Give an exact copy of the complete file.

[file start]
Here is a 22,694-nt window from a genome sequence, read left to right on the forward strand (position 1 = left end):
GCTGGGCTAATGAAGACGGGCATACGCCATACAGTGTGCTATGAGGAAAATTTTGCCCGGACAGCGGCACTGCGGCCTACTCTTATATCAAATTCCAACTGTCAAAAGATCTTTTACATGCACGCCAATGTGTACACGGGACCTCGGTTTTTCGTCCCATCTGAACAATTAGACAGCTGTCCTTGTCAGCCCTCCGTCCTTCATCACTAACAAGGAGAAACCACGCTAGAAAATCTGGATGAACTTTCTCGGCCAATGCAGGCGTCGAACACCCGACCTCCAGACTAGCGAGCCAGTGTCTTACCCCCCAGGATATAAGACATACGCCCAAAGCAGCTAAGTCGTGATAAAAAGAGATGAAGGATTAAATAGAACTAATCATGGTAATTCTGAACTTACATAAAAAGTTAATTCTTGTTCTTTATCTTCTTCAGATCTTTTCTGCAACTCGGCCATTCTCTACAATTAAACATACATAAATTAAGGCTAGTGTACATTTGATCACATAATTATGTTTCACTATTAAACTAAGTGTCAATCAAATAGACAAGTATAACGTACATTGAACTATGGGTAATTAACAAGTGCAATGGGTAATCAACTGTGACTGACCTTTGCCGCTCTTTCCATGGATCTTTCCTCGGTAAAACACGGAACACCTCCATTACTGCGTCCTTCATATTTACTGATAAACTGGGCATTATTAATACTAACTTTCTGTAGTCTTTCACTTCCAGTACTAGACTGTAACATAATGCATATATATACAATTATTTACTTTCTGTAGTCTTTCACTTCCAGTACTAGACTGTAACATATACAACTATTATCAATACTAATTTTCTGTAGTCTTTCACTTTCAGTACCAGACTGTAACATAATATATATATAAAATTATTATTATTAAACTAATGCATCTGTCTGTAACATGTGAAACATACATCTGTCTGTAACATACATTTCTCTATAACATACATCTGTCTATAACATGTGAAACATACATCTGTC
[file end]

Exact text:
Here is a 22,694-nt window from a genome sequence, read left to right on the forward strand (position 1 = left end):
GCTGGGCTAATGAAGACGGGCATACGCCATACAGTGTGCTATGAGGAAAATTTTGCCCGGACAGCGGCACTGCGGCCTACTCTTATATCAAATTCCAACTGTCAAAAGATCTTTTACATGCACGCCAATGTGTACACGGGACCTCGGTTTTTCGTCCCATCTGAACAATTAGACAGCTGTCCTTGTCAGCCCTCCGTCCTTCATCACTAACAAGGAGAAACCACGCTAGAAAATCTGGATGAACTTTCTCGGCCAATGCAGGCGTCGAACACCCGACCTCCAGACTAGCGAGCCAGTGTCTTACCCCCCAGGATATAAGACATACGCCCAAAGCAGCTAAGTCGTGATAAAAAGAGATGAAGGATTAAATAGAACTAATCATGGTAATTCTGAACTTACATAAAAAGTTAATTCTTGTTCTTTATCTTCTTCAGATCTTTTCTGCAACTCGGCCATTCTCTACAATTAAACATACATAAATTAAGGCTAGTGTACATTTGATCACATAATTATGTTTCACTATTAAACTAAGTGTCAATCAAATAGACAAGTATAACGTACATTGAACTATGGGTAATTAACAAGTGCAATGGGTAATCAACTGTGACTGACCTTTGCCGCTCTTTCCATGGATCTTTCCTCGGTAAAACACGGAACACCTCCATTACTGCGTCCTTCATATTTACTGATAAACTGGGCATTATTAATACTAACTTTCTGTAGTCTTTCACTTCCAGTACTAGACTGTAACATAATGCATATATATACAATTATTTACTTTCTGTAGTCTTTCACTTCCAGTACTAGACTGTAACATATACAACTATTATCAATACTAATTTTCTGTAGTCTTTCACTTTCAGTACCAGACTGTAACATAATATATATATAAAATTATTATTATTAAACTAATGCATCTGTCTGTAACATGTGAAACATACATCTGTCTGTAACATACATTTCTCTATAACATACATCTGTCTATAACATGTGAAACATACATCTGTC